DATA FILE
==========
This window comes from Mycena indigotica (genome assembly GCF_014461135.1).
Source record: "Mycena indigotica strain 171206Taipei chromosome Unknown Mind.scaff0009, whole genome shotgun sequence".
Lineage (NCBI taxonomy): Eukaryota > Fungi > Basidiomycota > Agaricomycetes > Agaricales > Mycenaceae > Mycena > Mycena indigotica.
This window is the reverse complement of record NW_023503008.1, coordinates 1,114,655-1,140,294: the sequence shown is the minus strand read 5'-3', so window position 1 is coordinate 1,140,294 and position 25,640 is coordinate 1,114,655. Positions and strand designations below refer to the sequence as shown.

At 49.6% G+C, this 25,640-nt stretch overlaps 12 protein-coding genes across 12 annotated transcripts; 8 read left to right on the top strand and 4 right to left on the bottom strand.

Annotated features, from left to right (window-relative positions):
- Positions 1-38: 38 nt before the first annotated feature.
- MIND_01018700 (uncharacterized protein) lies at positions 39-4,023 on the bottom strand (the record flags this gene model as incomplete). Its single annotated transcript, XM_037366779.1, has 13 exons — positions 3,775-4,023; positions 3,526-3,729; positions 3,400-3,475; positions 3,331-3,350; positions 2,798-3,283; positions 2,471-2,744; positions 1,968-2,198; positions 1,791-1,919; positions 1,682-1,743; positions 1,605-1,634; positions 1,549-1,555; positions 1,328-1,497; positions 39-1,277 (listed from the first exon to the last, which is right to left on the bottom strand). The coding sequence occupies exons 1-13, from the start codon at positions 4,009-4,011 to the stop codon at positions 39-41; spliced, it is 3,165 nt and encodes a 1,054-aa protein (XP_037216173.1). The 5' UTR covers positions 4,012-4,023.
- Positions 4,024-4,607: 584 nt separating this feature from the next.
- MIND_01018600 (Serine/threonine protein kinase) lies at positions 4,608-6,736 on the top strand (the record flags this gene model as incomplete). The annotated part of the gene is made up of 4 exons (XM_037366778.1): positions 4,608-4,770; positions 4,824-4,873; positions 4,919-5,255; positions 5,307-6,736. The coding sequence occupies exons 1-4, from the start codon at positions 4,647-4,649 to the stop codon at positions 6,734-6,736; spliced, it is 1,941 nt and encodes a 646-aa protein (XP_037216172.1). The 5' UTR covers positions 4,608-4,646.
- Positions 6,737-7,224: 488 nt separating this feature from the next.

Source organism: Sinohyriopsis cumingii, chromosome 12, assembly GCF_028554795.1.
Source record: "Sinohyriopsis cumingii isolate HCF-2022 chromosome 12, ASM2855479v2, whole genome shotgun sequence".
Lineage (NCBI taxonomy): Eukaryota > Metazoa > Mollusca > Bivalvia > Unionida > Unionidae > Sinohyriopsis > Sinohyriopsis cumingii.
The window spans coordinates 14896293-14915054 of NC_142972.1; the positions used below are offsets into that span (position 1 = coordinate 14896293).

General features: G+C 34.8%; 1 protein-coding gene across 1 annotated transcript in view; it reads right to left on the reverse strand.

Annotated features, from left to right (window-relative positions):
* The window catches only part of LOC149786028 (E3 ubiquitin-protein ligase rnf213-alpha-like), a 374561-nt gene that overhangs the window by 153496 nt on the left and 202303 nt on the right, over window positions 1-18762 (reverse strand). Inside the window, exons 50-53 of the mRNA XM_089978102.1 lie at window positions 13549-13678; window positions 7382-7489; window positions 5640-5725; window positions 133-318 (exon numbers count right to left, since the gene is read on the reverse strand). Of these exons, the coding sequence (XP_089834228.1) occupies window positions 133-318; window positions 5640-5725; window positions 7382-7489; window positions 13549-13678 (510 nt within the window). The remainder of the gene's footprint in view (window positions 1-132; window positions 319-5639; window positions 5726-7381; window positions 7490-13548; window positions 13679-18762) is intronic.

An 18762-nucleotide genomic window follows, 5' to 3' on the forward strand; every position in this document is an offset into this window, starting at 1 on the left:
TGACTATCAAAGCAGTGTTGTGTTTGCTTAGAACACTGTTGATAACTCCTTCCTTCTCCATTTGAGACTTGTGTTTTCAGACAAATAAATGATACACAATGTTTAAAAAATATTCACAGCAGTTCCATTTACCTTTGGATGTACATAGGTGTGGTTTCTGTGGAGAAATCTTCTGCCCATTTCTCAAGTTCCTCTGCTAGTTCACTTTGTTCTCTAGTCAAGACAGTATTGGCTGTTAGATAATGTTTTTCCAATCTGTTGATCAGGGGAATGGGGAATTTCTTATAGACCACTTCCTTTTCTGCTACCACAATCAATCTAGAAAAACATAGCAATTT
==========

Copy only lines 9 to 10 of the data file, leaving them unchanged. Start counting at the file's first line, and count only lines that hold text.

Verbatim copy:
- Positions 4,024-4,607: 584 nt separating this feature from the next.
- MIND_01018600 (Serine/threonine protein kinase) lies at positions 4,608-6,736 on the top strand (the record flags this gene model as incomplete). The annotated part of the gene is made up of 4 exons (XM_037366778.1): positions 4,608-4,770; positions 4,824-4,873; positions 4,919-5,255; positions 5,307-6,736. The coding sequence occupies exons 1-4, from the start codon at positions 4,647-4,649 to the stop codon at positions 6,734-6,736; spliced, it is 1,941 nt and encodes a 646-aa protein (XP_037216172.1). The 5' UTR covers positions 4,608-4,646.